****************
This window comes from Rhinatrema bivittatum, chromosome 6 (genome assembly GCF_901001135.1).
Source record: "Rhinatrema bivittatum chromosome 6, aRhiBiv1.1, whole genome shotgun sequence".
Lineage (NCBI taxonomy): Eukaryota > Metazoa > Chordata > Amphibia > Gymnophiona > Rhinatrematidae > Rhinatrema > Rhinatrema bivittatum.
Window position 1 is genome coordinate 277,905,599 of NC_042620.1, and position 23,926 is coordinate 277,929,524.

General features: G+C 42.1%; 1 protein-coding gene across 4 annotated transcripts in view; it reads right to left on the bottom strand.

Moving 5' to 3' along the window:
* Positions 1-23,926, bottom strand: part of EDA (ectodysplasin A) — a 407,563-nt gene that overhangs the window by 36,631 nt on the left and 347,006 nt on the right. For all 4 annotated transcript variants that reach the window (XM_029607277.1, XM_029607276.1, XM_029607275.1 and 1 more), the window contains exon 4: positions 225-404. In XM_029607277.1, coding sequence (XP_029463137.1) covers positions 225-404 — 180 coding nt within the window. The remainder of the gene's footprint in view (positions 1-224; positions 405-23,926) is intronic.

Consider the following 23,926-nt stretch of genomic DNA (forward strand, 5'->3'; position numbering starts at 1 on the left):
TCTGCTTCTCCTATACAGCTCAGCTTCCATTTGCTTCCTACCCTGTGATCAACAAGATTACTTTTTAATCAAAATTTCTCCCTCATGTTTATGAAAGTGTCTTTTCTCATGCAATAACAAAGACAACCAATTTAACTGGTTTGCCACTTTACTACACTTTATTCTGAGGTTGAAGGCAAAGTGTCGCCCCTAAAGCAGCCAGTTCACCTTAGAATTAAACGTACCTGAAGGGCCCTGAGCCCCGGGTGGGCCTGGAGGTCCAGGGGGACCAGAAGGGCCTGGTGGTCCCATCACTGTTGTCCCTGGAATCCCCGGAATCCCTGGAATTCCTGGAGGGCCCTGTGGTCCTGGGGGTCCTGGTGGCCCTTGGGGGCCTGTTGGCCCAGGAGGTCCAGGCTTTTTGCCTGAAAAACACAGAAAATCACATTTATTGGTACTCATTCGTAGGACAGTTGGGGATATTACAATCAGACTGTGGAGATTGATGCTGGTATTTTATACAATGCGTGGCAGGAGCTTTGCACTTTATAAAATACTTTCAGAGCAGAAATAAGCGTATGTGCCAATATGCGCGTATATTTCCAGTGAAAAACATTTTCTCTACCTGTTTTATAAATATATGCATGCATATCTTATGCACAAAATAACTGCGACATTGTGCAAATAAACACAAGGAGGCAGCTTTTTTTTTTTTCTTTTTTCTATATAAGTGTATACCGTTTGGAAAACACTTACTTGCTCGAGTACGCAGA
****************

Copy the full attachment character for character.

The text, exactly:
This window comes from Rhinatrema bivittatum, chromosome 6 (genome assembly GCF_901001135.1).
Source record: "Rhinatrema bivittatum chromosome 6, aRhiBiv1.1, whole genome shotgun sequence".
Lineage (NCBI taxonomy): Eukaryota > Metazoa > Chordata > Amphibia > Gymnophiona > Rhinatrematidae > Rhinatrema > Rhinatrema bivittatum.
Window position 1 is genome coordinate 277,905,599 of NC_042620.1, and position 23,926 is coordinate 277,929,524.

General features: G+C 42.1%; 1 protein-coding gene across 4 annotated transcripts in view; it reads right to left on the bottom strand.

Moving 5' to 3' along the window:
* Positions 1-23,926, bottom strand: part of EDA (ectodysplasin A) — a 407,563-nt gene that overhangs the window by 36,631 nt on the left and 347,006 nt on the right. For all 4 annotated transcript variants that reach the window (XM_029607277.1, XM_029607276.1, XM_029607275.1 and 1 more), the window contains exon 4: positions 225-404. In XM_029607277.1, coding sequence (XP_029463137.1) covers positions 225-404 — 180 coding nt within the window. The remainder of the gene's footprint in view (positions 1-224; positions 405-23,926) is intronic.

Consider the following 23,926-nt stretch of genomic DNA (forward strand, 5'->3'; position numbering starts at 1 on the left):
TCTGCTTCTCCTATACAGCTCAGCTTCCATTTGCTTCCTACCCTGTGATCAACAAGATTACTTTTTAATCAAAATTTCTCCCTCATGTTTATGAAAGTGTCTTTTCTCATGCAATAACAAAGACAACCAATTTAACTGGTTTGCCACTTTACTACACTTTATTCTGAGGTTGAAGGCAAAGTGTCGCCCCTAAAGCAGCCAGTTCACCTTAGAATTAAACGTACCTGAAGGGCCCTGAGCCCCGGGTGGGCCTGGAGGTCCAGGGGGACCAGAAGGGCCTGGTGGTCCCATCACTGTTGTCCCTGGAATCCCCGGAATCCCTGGAATTCCTGGAGGGCCCTGTGGTCCTGGGGGTCCTGGTGGCCCTTGGGGGCCTGTTGGCCCAGGAGGTCCAGGCTTTTTGCCTGAAAAACACAGAAAATCACATTTATTGGTACTCATTCGTAGGACAGTTGGGGATATTACAATCAGACTGTGGAGATTGATGCTGGTATTTTATACAATGCGTGGCAGGAGCTTTGCACTTTATAAAATACTTTCAGAGCAGAAATAAGCGTATGTGCCAATATGCGCGTATATTTCCAGTGAAAAACATTTTCTCTACCTGTTTTATAAATATATGCATGCATATCTTATGCACAAAATAACTGCGACATTGTGCAAATAAACACAAGGAGGCAGCTTTTTTTTTTTTCTTTTTTCTATATAAGTGTATACCGTTTGGAAAACACTTACTTGCTCGAGTACGCAGA